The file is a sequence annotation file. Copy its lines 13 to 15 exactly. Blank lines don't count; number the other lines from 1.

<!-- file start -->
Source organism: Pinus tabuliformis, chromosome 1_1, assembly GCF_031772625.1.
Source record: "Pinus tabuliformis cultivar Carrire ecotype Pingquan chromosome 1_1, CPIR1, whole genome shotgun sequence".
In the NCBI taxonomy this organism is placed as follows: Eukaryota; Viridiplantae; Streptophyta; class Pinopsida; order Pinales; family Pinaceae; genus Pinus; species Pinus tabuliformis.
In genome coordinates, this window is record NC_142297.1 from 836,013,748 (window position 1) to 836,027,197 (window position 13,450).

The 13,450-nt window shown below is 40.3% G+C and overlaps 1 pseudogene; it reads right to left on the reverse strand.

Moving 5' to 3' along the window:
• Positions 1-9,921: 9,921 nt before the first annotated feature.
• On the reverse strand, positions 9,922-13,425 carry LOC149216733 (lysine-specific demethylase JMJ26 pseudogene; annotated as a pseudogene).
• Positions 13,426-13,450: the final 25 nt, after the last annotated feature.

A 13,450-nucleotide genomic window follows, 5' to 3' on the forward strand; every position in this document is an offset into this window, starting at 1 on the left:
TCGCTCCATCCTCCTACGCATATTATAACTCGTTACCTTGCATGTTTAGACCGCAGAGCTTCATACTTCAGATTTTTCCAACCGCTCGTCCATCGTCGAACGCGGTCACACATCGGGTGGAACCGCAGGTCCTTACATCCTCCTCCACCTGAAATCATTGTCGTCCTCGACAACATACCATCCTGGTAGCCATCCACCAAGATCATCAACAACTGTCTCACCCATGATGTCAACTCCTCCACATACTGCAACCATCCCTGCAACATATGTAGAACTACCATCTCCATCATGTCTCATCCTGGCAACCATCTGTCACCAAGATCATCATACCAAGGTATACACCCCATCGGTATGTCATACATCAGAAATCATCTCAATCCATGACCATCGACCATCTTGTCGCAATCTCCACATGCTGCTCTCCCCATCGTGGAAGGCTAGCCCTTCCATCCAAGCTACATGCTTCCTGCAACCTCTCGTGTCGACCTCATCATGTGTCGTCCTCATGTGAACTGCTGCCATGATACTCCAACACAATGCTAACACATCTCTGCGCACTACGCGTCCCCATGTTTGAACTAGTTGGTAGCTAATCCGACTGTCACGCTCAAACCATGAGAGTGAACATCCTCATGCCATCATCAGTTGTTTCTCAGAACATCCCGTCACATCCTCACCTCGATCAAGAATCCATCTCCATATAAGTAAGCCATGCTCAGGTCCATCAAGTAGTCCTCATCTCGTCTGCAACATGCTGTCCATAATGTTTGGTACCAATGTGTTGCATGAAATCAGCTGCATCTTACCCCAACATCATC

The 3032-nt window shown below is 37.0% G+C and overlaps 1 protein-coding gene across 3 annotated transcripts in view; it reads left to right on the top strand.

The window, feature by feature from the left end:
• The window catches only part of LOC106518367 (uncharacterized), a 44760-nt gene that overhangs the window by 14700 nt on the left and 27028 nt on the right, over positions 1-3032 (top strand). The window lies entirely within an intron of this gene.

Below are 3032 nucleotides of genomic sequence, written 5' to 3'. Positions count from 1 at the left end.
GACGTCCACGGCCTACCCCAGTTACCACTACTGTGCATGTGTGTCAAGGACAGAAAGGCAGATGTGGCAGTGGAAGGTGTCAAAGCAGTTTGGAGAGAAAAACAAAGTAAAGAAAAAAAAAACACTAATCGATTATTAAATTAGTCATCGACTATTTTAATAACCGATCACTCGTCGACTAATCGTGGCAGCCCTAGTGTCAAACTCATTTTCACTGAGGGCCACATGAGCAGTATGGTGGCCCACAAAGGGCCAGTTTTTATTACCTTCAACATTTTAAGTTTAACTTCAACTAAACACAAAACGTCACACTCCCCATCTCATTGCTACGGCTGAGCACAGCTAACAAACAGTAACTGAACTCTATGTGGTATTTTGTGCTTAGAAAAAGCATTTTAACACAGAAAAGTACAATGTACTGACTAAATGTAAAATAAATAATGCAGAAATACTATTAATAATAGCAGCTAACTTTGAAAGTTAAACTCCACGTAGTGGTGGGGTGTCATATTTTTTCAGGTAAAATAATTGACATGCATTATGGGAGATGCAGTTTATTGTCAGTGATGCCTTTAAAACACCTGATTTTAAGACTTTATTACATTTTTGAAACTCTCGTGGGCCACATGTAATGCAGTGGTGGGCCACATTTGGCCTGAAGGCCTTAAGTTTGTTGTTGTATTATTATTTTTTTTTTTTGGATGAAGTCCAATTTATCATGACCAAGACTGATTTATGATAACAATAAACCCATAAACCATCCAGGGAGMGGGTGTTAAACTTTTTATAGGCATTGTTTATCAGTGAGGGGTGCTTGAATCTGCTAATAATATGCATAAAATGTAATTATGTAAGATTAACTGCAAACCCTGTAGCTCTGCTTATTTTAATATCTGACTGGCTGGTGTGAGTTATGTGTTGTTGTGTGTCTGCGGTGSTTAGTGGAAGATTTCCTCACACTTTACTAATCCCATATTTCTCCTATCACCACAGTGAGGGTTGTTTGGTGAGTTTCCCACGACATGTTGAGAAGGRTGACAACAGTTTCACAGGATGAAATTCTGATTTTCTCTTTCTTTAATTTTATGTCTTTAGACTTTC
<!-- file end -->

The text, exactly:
The window, feature by feature from the left end:
• The window catches only part of LOC106518367 (uncharacterized), a 44760-nt gene that overhangs the window by 14700 nt on the left and 27028 nt on the right, over positions 1-3032 (top strand). The window lies entirely within an intron of this gene.

Below are 3032 nucleotides of genomic sequence, written 5' to 3'. Positions count from 1 at the left end.